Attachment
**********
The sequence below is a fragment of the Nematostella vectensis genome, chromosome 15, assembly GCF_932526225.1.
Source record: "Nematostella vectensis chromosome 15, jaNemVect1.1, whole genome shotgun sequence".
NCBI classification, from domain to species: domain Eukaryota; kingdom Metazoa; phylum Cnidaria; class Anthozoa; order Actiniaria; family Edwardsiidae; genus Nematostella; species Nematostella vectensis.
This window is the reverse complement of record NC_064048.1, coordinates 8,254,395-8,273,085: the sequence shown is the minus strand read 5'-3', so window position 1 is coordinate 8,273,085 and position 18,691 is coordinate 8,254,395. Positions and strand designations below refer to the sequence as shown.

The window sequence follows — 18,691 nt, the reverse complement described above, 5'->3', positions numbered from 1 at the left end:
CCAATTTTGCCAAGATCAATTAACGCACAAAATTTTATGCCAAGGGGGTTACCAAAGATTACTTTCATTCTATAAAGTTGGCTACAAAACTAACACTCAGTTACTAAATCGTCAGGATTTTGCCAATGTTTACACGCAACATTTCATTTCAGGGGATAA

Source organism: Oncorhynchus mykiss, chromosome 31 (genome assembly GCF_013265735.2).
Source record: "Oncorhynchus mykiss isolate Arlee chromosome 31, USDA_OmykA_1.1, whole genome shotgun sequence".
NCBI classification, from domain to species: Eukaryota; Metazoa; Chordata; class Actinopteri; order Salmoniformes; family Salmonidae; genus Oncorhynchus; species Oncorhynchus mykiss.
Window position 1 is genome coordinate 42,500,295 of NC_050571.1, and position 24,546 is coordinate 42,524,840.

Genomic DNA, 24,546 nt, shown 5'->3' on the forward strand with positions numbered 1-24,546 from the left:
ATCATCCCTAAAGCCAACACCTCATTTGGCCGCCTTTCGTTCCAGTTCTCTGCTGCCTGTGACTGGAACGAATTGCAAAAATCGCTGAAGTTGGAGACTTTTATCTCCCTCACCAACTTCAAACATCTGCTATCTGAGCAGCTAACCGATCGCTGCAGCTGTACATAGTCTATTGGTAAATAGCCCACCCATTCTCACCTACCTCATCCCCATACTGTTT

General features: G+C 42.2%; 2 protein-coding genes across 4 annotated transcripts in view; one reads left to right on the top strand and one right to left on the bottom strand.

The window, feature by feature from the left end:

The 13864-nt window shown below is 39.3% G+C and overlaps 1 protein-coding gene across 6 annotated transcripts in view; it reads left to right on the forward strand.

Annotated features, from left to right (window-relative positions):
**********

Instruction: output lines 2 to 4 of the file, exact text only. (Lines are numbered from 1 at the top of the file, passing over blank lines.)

Source record: "Nematostella vectensis chromosome 15, jaNemVect1.1, whole genome shotgun sequence".
NCBI classification, from domain to species: domain Eukaryota; kingdom Metazoa; phylum Cnidaria; class Anthozoa; order Actiniaria; family Edwardsiidae; genus Nematostella; species Nematostella vectensis.
This window is the reverse complement of record NC_064048.1, coordinates 8,254,395-8,273,085: the sequence shown is the minus strand read 5'-3', so window position 1 is coordinate 8,273,085 and position 18,691 is coordinate 8,254,395. Positions and strand designations below refer to the sequence as shown.